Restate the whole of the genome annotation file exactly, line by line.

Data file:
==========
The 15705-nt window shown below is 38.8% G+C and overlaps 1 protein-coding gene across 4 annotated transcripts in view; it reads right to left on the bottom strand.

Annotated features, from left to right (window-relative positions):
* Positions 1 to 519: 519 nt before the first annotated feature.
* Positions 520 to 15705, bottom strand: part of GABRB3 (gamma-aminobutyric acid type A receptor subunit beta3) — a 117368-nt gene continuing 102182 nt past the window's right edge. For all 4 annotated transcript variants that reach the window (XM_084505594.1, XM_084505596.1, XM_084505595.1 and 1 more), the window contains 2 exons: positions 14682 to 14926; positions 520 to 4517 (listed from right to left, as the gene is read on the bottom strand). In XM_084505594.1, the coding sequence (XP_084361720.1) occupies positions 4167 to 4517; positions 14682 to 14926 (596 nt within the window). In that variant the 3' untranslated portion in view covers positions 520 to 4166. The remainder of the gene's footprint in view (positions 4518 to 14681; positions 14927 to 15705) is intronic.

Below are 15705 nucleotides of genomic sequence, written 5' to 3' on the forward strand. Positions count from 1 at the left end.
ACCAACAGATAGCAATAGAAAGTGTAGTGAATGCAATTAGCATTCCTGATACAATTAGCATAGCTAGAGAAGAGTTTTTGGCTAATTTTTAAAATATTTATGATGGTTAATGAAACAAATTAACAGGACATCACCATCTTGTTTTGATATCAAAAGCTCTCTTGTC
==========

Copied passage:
The 15705-nt window shown below is 38.8% G+C and overlaps 1 protein-coding gene across 4 annotated transcripts in view; it reads right to left on the bottom strand.

Annotated features, from left to right (window-relative positions):
* Positions 1 to 519: 519 nt before the first annotated feature.
* Positions 520 to 15705, bottom strand: part of GABRB3 (gamma-aminobutyric acid type A receptor subunit beta3) — a 117368-nt gene continuing 102182 nt past the window's right edge. For all 4 annotated transcript variants that reach the window (XM_084505594.1, XM_084505596.1, XM_084505595.1 and 1 more), the window contains 2 exons: positions 14682 to 14926; positions 520 to 4517 (listed from right to left, as the gene is read on the bottom strand). In XM_084505594.1, the coding sequence (XP_084361720.1) occupies positions 4167 to 4517; positions 14682 to 14926 (596 nt within the window). In that variant the 3' untranslated portion in view covers positions 520 to 4166. The remainder of the gene's footprint in view (positions 4518 to 14681; positions 14927 to 15705) is intronic.

Below are 15705 nucleotides of genomic sequence, written 5' to 3' on the forward strand. Positions count from 1 at the left end.
ACCAACAGATAGCAATAGAAAGTGTAGTGAATGCAATTAGCATTCCTGATACAATTAGCATAGCTAGAGAAGAGTTTTTGGCTAATTTTTAAAATATTTATGATGGTTAATGAAACAAATTAACAGGACATCACCATCTTGTTTTGATATCAAAAGCTCTCTTGTC